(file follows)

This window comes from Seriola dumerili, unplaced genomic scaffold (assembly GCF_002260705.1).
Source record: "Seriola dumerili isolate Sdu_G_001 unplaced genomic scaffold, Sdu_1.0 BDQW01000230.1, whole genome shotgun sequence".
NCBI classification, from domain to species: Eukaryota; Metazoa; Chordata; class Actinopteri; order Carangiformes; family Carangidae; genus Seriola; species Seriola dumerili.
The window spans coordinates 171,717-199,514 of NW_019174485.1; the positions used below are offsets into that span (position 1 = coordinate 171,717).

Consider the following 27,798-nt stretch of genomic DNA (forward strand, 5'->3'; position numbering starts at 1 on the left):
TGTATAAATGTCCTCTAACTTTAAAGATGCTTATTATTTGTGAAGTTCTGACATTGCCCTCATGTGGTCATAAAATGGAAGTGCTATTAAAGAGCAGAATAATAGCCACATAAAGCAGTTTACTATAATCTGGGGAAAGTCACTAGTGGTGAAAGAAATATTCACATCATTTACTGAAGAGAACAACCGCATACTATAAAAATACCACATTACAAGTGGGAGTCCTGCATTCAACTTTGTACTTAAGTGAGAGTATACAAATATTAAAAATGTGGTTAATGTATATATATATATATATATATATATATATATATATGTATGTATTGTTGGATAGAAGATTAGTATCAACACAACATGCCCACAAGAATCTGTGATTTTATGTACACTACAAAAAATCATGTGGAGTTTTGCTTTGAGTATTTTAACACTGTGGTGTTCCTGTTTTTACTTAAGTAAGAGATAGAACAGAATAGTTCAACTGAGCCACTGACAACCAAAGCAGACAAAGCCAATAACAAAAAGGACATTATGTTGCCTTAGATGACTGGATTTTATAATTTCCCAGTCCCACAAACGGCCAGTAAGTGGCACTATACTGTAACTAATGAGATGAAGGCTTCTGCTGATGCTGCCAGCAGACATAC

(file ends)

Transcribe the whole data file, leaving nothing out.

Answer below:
This window comes from Seriola dumerili, unplaced genomic scaffold (assembly GCF_002260705.1).
Source record: "Seriola dumerili isolate Sdu_G_001 unplaced genomic scaffold, Sdu_1.0 BDQW01000230.1, whole genome shotgun sequence".
NCBI classification, from domain to species: Eukaryota; Metazoa; Chordata; class Actinopteri; order Carangiformes; family Carangidae; genus Seriola; species Seriola dumerili.
The window spans coordinates 171,717-199,514 of NW_019174485.1; the positions used below are offsets into that span (position 1 = coordinate 171,717).

Consider the following 27,798-nt stretch of genomic DNA (forward strand, 5'->3'; position numbering starts at 1 on the left):
TGTATAAATGTCCTCTAACTTTAAAGATGCTTATTATTTGTGAAGTTCTGACATTGCCCTCATGTGGTCATAAAATGGAAGTGCTATTAAAGAGCAGAATAATAGCCACATAAAGCAGTTTACTATAATCTGGGGAAAGTCACTAGTGGTGAAAGAAATATTCACATCATTTACTGAAGAGAACAACCGCATACTATAAAAATACCACATTACAAGTGGGAGTCCTGCATTCAACTTTGTACTTAAGTGAGAGTATACAAATATTAAAAATGTGGTTAATGTATATATATATATATATATATATATATATATATATGTATGTATTGTTGGATAGAAGATTAGTATCAACACAACATGCCCACAAGAATCTGTGATTTTATGTACACTACAAAAAATCATGTGGAGTTTTGCTTTGAGTATTTTAACACTGTGGTGTTCCTGTTTTTACTTAAGTAAGAGATAGAACAGAATAGTTCAACTGAGCCACTGACAACCAAAGCAGACAAAGCCAATAACAAAAAGGACATTATGTTGCCTTAGATGACTGGATTTTATAATTTCCCAGTCCCACAAACGGCCAGTAAGTGGCACTATACTGTAACTAATGAGATGAAGGCTTCTGCTGATGCTGCCAGCAGACATAC